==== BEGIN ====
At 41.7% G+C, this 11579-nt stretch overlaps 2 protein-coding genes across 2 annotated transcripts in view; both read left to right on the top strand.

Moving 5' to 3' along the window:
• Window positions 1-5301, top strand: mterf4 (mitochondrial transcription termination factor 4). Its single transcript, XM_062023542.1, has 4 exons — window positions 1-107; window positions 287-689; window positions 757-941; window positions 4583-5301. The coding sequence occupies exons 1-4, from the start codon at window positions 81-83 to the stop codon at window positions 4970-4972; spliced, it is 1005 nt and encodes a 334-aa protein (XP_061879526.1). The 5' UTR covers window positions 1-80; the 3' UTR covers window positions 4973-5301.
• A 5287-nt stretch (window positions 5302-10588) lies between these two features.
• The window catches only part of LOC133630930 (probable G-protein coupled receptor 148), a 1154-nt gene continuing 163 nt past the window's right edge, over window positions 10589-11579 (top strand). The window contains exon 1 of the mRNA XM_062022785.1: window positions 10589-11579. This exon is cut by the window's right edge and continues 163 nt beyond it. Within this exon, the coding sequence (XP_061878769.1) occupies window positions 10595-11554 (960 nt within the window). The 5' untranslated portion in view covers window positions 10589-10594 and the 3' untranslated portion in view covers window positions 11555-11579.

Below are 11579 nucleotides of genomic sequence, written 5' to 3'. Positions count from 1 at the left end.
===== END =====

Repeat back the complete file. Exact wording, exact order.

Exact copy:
At 41.7% G+C, this 11579-nt stretch overlaps 2 protein-coding genes across 2 annotated transcripts in view; both read left to right on the top strand.

Moving 5' to 3' along the window:
• Window positions 1-5301, top strand: mterf4 (mitochondrial transcription termination factor 4). Its single transcript, XM_062023542.1, has 4 exons — window positions 1-107; window positions 287-689; window positions 757-941; window positions 4583-5301. The coding sequence occupies exons 1-4, from the start codon at window positions 81-83 to the stop codon at window positions 4970-4972; spliced, it is 1005 nt and encodes a 334-aa protein (XP_061879526.1). The 5' UTR covers window positions 1-80; the 3' UTR covers window positions 4973-5301.
• A 5287-nt stretch (window positions 5302-10588) lies between these two features.
• The window catches only part of LOC133630930 (probable G-protein coupled receptor 148), a 1154-nt gene continuing 163 nt past the window's right edge, over window positions 10589-11579 (top strand). The window contains exon 1 of the mRNA XM_062022785.1: window positions 10589-11579. This exon is cut by the window's right edge and continues 163 nt beyond it. Within this exon, the coding sequence (XP_061878769.1) occupies window positions 10595-11554 (960 nt within the window). The 5' untranslated portion in view covers window positions 10589-10594 and the 3' untranslated portion in view covers window positions 11555-11579.

Below are 11579 nucleotides of genomic sequence, written 5' to 3'. Positions count from 1 at the left end.